• BRIEF DESCRIPTION OF THE DRAWINGS
  • FIG. 1 is a block diagram of a computing environment.
  • FIG. 2 is a flowchart of a procedure for using free space associated with a number of computing devices of a computing network.
  • FIG. 3 is a flowchart of a procedure for accessing data.
  • FIG. 4 s a block diagram illustrating a computing environment for implementation of various embodiments described herein.
  • DETAILED DESCRIPTION
  • Embodiments provide distributed storage functionality. In an embodiment, an amount of distributed storage is provided by using a number of computing devices which are distributed throughout a computing environment, such as a computing network. In one embodiment, a number of computing devices are collectively associated with a group policy. Each computing device associated with the group policy provides or proffers an amount of storage, wherein the amount of storage provided by each computing device can be collected and combined. Thereafter, the combined distributed space can be provided to each computing device as a mapped drive. The combined distributed space allows data to be stored in the computing environment with a certain level or amount of redundancy.
  • FIG. 1 is a block diagram of a computing environment 100, under an embodiment. The computing environment 100 can be described as a network of components wherein the associated components are communicatively coupled in such a manner to provide a desired operational functionality. In one embodiment, the computing environment 100 is a distributed computer network, such as a local-area network (LAN), wide-area network (WAN), or any other network that allows one or more computing devices, communication devices, databases, etc., to be communicatively coupled according to a desired implementation. The components of the computing environment 100 can be communicatively coupled to one another using wired, wireless, combinations of wired and wireless, and other communication techniques.
  • As shown in FIG. 1 and in accordance with this embodiment, the computing environment 100 includes a domain controller 102, a file mapping database 104, a cloud storage 106, and a number of computing devices 108 a-108 n. The computing devices 108 a-108 n can include desktop computers, laptop computers, server computers, handheld devices, other communication devices, etc. and combinations thereof. In one embodiment, the domain controller 102 comprises a computing device, such as a serving computer, configured to manage aspects of the computing environment 100, but is not so limited. In other embodiments, more than one domain controller can be included in the computing environment 100.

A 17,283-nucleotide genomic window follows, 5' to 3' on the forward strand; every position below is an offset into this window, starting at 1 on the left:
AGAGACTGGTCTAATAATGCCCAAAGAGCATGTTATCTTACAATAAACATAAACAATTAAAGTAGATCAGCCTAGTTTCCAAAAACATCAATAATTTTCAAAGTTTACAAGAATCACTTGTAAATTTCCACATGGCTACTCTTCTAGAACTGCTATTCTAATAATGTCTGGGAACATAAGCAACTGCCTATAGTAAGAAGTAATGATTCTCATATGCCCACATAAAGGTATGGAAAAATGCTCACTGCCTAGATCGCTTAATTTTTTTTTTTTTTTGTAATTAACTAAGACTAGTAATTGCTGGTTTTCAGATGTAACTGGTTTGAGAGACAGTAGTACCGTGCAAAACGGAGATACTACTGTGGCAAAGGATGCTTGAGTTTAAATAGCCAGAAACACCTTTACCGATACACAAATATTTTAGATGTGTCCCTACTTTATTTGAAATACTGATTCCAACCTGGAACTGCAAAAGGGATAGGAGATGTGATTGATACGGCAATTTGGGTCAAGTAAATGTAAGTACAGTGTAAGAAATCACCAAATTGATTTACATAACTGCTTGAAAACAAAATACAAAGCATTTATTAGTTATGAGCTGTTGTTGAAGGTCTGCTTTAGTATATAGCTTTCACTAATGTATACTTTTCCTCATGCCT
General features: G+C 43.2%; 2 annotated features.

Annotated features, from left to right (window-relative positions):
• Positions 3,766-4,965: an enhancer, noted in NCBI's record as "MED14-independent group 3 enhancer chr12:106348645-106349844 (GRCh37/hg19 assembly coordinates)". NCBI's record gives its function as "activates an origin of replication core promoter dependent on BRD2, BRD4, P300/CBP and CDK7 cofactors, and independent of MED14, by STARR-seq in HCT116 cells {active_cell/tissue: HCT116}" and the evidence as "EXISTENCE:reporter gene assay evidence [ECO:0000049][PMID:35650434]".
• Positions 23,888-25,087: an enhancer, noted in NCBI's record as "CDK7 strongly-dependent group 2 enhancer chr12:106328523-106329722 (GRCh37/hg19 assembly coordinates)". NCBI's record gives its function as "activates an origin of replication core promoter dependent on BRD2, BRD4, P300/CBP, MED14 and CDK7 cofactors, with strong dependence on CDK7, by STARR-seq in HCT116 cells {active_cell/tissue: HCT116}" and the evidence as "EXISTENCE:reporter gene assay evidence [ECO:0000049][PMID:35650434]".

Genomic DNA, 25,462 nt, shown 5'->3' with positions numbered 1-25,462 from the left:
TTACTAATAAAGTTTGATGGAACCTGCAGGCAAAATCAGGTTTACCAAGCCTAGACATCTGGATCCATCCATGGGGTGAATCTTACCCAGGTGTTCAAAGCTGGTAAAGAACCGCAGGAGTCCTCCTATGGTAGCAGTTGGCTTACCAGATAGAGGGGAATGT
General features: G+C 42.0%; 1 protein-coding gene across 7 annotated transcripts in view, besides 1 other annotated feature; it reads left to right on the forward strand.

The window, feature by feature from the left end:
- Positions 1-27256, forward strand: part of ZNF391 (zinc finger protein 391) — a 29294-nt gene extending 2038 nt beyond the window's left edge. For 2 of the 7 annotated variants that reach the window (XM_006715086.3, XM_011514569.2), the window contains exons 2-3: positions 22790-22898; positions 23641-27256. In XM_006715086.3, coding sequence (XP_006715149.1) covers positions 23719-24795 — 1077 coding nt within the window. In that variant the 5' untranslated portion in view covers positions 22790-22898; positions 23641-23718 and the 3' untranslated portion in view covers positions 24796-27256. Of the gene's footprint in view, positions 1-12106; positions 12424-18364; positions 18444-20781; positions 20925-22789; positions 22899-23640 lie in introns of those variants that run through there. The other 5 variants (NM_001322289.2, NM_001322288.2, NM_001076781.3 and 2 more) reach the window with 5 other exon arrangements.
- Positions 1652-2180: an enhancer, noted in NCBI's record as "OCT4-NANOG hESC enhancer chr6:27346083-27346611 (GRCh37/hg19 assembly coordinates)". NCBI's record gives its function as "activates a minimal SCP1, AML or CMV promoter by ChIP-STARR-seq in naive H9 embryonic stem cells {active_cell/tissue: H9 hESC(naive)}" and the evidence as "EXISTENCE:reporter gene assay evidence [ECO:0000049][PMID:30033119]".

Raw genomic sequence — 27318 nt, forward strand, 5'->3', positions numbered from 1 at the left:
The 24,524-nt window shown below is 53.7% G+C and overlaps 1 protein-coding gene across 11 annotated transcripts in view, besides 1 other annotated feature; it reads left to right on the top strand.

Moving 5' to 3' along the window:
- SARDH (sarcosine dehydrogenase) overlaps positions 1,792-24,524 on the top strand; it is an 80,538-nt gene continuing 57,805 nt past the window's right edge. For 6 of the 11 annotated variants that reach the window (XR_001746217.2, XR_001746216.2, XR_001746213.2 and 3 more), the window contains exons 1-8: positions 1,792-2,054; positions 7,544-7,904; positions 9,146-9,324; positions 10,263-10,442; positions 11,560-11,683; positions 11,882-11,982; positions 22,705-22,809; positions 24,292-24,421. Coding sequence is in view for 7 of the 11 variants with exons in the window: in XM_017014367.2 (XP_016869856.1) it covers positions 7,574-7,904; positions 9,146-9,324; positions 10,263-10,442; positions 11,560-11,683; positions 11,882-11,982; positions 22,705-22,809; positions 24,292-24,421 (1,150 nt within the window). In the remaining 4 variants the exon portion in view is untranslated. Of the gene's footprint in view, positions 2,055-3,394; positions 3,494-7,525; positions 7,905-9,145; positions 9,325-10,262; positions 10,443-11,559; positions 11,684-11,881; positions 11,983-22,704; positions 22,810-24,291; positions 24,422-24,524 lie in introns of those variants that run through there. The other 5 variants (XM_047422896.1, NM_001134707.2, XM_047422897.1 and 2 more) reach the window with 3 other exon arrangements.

• The domain controller 102 is configured to manage any free or unused space of the number of computing devices 108 a-108 n. As described further below, the domain controller 102 has knowledge of files/fragments stored on the cloud storage 106, any computing devices that are currently associated and/or connected to the computing environment 100, how many copies of each fragment/file exist, etc. If the domain controller 102 determines that an amount of redundancy is decreasing or not at a preferred level, it can replicate data on one or more computing devices in the computing environment 100 to increase the amount of redundancy. The domain controller 102 is configured to parse a file into one or more fragments and distribute the one or more fragments according to a desired amount of redundancy. For example, the domain controller 102 can parse a 50 Mb file into 1 Mb fragments and distribute the fragments and/or copies thereof to an amount of storage associated with the computing devices.
  • The domain controller 102 can comprise a server including a server operating system having an associated directory service, such as ACTIVE DIRECTORY for example. As described below, the domain controller 102 is configured to manage free space associated with one or more of the computing devices 108 a-108 n to provide an amount of available storage for a desired use. For example, even with high redundancy (e.g. overhead), terabytes of potential storage can be made available by using the domain controller 102 to manage the free space associated with one or more of the computing devices 108 a-108 n. Additional storage capacity can be easily and efficiently implemented by using the existing computing devices 108 a-108 n associated with the computing environment 100, since additional hardware is unnecessary.
  • The domain controller 102 and the directory service are configured to store information about the associated domain including schema and configuration directory partitions. For example, the directory service can be used to assign enterprise-wide policies, deploy programs and apply critical and other updates to computing devices. Additionally, the directory service can be used to store information about objects in the computing environment 100 and provide this and other information to users and administrators associated with the computing environment 100. The information can be stored in a central, organized, accessible database, such as the file mapping database 104.
  • A group policy can be described as an infrastructure functionality allowing for the implementation of specific configurations for users and computing devices associated with the computing environment 100. The group policy settings are contained in group policy objects and can be implemented using the directory service. The group policy can be used to provide consistent access to applications, application settings, roaming user profiles, data, etc. from any managed computing device 108 a-108 n. A group policy also can be directed to Organizational Units (OU). An OU can be used to classify computing devices, users, and/or a combination of both. Group policy settings can be configured and pushed to the computing devices 108 a-108 n associated with the computing environment 100.